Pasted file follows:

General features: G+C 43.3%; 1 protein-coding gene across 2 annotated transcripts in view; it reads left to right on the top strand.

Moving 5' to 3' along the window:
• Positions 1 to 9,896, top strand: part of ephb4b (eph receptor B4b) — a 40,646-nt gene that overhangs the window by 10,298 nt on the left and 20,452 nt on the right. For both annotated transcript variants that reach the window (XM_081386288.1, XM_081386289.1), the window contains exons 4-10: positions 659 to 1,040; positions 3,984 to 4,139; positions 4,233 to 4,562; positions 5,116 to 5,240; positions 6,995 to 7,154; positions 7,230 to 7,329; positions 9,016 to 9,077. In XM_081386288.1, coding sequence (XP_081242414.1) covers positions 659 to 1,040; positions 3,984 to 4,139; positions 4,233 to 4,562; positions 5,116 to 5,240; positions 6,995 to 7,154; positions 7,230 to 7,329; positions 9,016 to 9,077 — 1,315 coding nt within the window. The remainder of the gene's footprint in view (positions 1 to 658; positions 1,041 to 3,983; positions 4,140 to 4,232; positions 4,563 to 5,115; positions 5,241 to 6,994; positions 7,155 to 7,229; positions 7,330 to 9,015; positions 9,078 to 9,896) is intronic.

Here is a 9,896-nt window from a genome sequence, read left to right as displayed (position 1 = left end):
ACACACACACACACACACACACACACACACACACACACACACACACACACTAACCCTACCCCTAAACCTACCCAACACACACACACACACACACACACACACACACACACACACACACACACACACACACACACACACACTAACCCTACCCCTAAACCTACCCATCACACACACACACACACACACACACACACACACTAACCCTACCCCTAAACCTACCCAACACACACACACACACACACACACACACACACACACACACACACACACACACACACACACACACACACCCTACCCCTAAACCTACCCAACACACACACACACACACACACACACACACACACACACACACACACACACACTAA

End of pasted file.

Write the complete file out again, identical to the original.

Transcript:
General features: G+C 43.3%; 1 protein-coding gene across 2 annotated transcripts in view; it reads left to right on the top strand.

Moving 5' to 3' along the window:
• Positions 1 to 9,896, top strand: part of ephb4b (eph receptor B4b) — a 40,646-nt gene that overhangs the window by 10,298 nt on the left and 20,452 nt on the right. For both annotated transcript variants that reach the window (XM_081386288.1, XM_081386289.1), the window contains exons 4-10: positions 659 to 1,040; positions 3,984 to 4,139; positions 4,233 to 4,562; positions 5,116 to 5,240; positions 6,995 to 7,154; positions 7,230 to 7,329; positions 9,016 to 9,077. In XM_081386288.1, coding sequence (XP_081242414.1) covers positions 659 to 1,040; positions 3,984 to 4,139; positions 4,233 to 4,562; positions 5,116 to 5,240; positions 6,995 to 7,154; positions 7,230 to 7,329; positions 9,016 to 9,077 — 1,315 coding nt within the window. The remainder of the gene's footprint in view (positions 1 to 658; positions 1,041 to 3,983; positions 4,140 to 4,232; positions 4,563 to 5,115; positions 5,241 to 6,994; positions 7,155 to 7,229; positions 7,330 to 9,015; positions 9,078 to 9,896) is intronic.

Here is a 9,896-nt window from a genome sequence, read left to right as displayed (position 1 = left end):
ACACACACACACACACACACACACACACACACACACACACACACACACACTAACCCTACCCCTAAACCTACCCAACACACACACACACACACACACACACACACACACACACACACACACACACACACACACACACACACTAACCCTACCCCTAAACCTACCCATCACACACACACACACACACACACACACACACACTAACCCTACCCCTAAACCTACCCAACACACACACACACACACACACACACACACACACACACACACACACACACACACACACACACACACACCCTACCCCTAAACCTACCCAACACACACACACACACACACACACACACACACACACACACACACACACACACTAA